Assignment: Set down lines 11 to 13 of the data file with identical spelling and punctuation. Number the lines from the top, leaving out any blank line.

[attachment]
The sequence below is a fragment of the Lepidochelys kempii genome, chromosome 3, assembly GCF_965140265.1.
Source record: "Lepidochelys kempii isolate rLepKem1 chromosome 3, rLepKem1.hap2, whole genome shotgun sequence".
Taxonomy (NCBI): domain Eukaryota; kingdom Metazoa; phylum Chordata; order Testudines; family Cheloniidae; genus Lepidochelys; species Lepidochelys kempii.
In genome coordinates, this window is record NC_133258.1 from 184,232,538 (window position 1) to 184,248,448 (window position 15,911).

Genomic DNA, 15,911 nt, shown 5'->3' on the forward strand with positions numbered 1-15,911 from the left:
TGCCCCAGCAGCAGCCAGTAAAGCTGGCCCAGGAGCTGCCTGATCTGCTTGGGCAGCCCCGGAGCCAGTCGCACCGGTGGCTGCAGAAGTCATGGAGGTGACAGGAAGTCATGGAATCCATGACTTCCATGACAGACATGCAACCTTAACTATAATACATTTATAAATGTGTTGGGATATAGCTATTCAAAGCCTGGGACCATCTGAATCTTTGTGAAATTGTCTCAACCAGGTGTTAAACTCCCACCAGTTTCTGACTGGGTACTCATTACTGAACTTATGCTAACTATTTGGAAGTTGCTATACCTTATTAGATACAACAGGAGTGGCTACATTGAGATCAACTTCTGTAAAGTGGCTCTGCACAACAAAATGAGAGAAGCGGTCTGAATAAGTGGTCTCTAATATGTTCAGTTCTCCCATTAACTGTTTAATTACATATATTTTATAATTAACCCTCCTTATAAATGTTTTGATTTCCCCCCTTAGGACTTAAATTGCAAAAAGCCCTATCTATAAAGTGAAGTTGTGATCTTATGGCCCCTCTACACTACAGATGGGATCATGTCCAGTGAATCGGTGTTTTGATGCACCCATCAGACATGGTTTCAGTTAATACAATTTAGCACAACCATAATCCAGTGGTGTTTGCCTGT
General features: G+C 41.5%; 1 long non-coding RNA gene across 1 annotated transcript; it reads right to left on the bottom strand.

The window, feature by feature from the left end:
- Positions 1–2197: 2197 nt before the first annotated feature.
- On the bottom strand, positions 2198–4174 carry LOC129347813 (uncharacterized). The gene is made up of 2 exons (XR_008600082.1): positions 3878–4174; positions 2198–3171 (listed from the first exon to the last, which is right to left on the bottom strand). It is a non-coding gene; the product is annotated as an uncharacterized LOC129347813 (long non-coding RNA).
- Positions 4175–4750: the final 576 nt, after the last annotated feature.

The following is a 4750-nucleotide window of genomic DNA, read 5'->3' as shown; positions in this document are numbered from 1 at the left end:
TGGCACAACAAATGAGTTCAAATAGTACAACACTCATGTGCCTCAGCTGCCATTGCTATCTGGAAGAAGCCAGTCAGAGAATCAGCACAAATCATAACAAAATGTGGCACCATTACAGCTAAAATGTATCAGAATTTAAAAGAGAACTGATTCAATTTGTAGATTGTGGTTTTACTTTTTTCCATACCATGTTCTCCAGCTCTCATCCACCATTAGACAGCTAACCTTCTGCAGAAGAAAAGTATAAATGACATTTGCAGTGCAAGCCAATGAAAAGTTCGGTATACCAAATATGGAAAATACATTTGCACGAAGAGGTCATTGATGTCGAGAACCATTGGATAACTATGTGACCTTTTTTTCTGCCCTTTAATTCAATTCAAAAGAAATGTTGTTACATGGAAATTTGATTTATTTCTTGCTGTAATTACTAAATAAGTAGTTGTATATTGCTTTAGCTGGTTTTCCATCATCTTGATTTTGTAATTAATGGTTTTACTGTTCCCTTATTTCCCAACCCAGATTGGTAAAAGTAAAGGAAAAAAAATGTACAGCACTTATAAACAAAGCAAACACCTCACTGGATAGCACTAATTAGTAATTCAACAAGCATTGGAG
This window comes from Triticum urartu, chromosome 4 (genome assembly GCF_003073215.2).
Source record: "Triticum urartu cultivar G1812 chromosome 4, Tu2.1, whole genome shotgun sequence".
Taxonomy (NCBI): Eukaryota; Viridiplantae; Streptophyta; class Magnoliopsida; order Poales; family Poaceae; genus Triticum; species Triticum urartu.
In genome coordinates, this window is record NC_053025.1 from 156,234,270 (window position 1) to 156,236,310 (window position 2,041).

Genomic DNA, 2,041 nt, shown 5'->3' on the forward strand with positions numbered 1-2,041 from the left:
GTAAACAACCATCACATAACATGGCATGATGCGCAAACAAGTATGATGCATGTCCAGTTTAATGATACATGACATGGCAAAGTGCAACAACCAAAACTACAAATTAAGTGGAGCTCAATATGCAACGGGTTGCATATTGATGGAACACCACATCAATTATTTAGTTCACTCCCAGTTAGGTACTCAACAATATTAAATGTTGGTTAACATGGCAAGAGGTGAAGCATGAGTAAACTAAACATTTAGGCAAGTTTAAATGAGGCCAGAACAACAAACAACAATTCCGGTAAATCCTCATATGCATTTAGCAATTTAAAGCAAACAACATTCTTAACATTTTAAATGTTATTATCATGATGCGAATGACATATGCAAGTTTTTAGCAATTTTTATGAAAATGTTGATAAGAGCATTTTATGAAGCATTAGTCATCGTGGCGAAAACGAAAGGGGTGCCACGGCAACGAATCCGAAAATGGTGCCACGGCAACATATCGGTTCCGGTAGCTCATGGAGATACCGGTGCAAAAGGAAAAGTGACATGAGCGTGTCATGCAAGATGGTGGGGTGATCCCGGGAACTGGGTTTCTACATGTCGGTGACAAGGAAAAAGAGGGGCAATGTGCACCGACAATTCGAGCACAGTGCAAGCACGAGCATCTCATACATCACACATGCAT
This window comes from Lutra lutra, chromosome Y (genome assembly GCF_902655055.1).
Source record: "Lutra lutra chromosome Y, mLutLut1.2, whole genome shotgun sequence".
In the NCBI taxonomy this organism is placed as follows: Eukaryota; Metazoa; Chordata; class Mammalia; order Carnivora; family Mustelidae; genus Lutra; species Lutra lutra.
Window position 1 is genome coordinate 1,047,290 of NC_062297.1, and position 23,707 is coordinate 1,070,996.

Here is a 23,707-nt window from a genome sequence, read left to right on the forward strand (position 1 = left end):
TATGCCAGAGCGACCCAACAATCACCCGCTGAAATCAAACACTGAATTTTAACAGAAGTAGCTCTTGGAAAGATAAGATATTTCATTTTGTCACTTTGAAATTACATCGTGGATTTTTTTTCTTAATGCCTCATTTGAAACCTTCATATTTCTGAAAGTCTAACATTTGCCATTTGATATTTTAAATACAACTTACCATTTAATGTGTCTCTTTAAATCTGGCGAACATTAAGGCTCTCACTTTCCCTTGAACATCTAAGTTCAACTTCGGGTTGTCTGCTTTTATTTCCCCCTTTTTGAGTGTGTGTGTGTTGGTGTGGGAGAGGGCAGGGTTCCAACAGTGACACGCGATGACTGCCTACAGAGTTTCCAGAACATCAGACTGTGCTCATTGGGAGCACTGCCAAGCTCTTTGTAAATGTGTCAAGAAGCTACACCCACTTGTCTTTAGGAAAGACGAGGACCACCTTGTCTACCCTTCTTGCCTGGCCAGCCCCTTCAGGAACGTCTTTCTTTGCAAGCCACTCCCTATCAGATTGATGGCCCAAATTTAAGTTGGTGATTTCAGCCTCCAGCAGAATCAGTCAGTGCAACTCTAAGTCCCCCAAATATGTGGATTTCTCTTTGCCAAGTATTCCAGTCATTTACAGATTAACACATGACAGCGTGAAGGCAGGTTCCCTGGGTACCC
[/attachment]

- Positions 4175–4750: the final 576 nt, after the last annotated feature.

The following is a 4750-nucleotide window of genomic DNA, read 5'->3' as shown; positions in this document are numbered from 1 at the left end:
TGGCACAACAAATGAGTTCAAATAGTACAACACTCATGTGCCTCAGCTGCCATTGCTATCTGGAAGAAGCCAGTCAGAGAATCAGCACAAATCATAACAAAATGTGGCACCATTACAGCTAAAATGTATCAGAATTTAAAAGAGAACTGATTCAATTTGTAGATTGTGGTTTTACTTTTTTCCATACCATGTTCTCCAGCTCTCATCCACCATTAGACAGCTAACCTTCTGCAGAAGAAAAGTATAAATGACATTTGCAGTGCAAGCCAATGAAAAGTTCGGTATACCAAATATGGAAAATACATTTGCACGAAGAGGTCATTGATGTCGAGAACCATTGGATAACTATGTGACCTTTTTTTCTGCCCTTTAATTCAATTCAAAAGAAATGTTGTTACATGGAAATTTGATTTATTTCTTGCTGTAATTACTAAATAAGTAGTTGTATATTGCTTTAGCTGGTTTTCCATCATCTTGATTTTGTAATTAATGGTTTTACTGTTCCCTTATTTCCCAACCCAGATTGGTAAAAGTAAAGGAAAAAAAATGTACAGCACTTATAAACAAAGCAAACACCTCACTGGATAGCACTAATTAGTAATTCAACAAGCATTGGAG